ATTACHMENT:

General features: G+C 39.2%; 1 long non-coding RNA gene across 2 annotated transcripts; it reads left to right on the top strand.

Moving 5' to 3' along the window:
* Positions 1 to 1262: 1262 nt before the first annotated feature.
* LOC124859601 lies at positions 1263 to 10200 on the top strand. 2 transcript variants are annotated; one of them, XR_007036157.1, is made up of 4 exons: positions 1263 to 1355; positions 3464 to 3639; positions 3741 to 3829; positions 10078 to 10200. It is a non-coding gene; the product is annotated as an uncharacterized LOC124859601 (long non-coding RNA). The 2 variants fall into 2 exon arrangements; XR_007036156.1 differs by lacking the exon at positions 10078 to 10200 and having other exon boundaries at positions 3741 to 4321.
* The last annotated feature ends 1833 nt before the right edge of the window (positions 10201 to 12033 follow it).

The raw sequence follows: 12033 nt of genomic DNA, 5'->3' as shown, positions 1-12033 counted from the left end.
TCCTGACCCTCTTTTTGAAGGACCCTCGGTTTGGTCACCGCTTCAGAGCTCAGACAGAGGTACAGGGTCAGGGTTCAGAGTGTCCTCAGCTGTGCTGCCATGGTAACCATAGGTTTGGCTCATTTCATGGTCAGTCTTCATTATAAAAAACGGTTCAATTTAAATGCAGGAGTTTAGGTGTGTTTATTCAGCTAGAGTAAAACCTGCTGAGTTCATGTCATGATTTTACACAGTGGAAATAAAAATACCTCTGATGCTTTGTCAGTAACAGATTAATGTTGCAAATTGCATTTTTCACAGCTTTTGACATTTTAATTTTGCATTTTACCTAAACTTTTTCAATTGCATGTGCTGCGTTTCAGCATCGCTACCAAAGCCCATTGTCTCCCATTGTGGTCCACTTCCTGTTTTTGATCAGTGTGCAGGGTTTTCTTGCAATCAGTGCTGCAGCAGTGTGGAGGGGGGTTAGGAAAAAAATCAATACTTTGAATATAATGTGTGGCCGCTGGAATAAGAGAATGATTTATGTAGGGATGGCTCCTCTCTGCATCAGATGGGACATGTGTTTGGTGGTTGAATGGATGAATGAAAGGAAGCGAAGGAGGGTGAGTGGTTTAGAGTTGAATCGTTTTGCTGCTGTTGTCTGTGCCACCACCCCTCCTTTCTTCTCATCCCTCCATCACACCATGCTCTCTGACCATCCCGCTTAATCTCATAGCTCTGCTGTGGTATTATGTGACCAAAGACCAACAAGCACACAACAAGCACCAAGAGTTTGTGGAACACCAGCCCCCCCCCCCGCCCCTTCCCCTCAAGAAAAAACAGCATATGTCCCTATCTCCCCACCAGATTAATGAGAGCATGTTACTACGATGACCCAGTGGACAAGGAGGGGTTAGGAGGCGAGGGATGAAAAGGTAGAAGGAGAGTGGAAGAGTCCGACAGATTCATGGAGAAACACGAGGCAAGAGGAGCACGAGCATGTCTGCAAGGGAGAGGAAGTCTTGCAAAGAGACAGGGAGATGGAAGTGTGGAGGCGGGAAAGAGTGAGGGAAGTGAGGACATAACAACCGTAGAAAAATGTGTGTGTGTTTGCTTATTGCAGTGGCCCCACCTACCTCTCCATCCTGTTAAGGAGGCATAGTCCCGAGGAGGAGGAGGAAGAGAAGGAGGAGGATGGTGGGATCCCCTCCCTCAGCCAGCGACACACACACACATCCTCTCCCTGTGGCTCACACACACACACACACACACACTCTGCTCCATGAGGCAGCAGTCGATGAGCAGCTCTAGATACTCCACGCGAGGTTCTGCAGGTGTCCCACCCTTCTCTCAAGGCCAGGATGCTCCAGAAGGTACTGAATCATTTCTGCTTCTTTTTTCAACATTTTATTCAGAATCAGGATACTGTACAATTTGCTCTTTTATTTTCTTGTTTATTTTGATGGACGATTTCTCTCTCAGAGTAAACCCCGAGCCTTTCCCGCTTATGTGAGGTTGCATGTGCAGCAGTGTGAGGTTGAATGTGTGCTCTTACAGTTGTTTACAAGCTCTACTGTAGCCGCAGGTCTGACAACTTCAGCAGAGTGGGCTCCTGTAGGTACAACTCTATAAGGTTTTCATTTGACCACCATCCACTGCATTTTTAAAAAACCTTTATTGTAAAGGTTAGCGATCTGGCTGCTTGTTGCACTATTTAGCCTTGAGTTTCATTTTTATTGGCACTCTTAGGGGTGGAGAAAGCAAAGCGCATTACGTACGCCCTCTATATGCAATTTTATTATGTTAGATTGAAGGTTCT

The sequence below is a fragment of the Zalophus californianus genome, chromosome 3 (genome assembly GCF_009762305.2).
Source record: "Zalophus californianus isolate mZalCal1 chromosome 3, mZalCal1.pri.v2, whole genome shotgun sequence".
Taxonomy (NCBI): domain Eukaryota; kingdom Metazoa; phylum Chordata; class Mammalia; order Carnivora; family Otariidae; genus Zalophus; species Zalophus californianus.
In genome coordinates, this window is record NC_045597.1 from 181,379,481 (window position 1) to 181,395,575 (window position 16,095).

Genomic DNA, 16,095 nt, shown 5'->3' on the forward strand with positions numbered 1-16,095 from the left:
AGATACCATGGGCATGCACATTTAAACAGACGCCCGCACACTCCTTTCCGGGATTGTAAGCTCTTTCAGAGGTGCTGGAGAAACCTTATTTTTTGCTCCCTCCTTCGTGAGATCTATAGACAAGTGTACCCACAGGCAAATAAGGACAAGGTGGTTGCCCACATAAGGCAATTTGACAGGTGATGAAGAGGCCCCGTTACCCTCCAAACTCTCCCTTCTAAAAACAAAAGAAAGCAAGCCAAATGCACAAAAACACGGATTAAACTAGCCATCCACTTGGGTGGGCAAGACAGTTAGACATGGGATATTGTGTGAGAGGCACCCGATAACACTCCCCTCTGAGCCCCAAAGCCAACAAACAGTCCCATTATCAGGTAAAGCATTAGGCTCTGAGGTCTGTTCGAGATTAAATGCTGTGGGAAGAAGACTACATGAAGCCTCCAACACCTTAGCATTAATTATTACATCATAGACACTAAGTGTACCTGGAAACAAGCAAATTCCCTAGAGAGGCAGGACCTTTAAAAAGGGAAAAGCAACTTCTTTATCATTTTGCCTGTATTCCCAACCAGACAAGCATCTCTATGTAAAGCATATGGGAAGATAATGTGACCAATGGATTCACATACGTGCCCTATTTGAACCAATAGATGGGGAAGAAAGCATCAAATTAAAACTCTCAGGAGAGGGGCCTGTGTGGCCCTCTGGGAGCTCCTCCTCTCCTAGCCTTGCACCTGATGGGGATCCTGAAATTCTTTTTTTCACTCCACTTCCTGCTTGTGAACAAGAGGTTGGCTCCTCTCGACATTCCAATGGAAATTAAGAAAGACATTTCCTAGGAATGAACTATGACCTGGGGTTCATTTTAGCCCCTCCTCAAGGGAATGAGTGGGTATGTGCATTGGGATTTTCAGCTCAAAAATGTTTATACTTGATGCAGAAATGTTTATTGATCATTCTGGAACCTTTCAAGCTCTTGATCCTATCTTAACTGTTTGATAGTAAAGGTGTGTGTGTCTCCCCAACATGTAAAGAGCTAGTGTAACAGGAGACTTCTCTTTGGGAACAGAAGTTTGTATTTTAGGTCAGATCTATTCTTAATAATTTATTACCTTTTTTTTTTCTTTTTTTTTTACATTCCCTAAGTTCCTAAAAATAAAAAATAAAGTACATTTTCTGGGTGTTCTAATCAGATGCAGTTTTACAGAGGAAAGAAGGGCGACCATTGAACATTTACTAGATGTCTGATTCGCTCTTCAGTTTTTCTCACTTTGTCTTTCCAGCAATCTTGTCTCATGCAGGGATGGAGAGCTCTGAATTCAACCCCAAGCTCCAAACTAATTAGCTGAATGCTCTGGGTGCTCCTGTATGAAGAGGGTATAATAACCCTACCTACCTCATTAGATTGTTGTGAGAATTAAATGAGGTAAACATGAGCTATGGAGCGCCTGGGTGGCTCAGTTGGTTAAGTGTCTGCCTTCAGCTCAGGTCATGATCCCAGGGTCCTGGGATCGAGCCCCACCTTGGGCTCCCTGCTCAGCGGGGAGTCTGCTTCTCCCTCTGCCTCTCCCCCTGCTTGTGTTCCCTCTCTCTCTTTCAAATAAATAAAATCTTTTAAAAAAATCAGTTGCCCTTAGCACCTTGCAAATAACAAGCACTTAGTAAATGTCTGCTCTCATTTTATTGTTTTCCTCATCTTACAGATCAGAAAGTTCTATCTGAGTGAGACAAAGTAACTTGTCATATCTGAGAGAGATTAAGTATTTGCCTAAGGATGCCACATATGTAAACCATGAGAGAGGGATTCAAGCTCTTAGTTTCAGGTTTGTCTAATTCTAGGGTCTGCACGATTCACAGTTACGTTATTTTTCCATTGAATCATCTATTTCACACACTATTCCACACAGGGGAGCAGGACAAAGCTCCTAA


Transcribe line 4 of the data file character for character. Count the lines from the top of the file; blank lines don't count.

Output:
* LOC124859601 lies at positions 1263 to 10200 on the top strand. 2 transcript variants are annotated; one of them, XR_007036157.1, is made up of 4 exons: positions 1263 to 1355; positions 3464 to 3639; positions 3741 to 3829; positions 10078 to 10200. It is a non-coding gene; the product is annotated as an uncharacterized LOC124859601 (long non-coding RNA). The 2 variants fall into 2 exon arrangements; XR_007036156.1 differs by lacking the exon at positions 10078 to 10200 and having other exon boundaries at positions 3741 to 4321.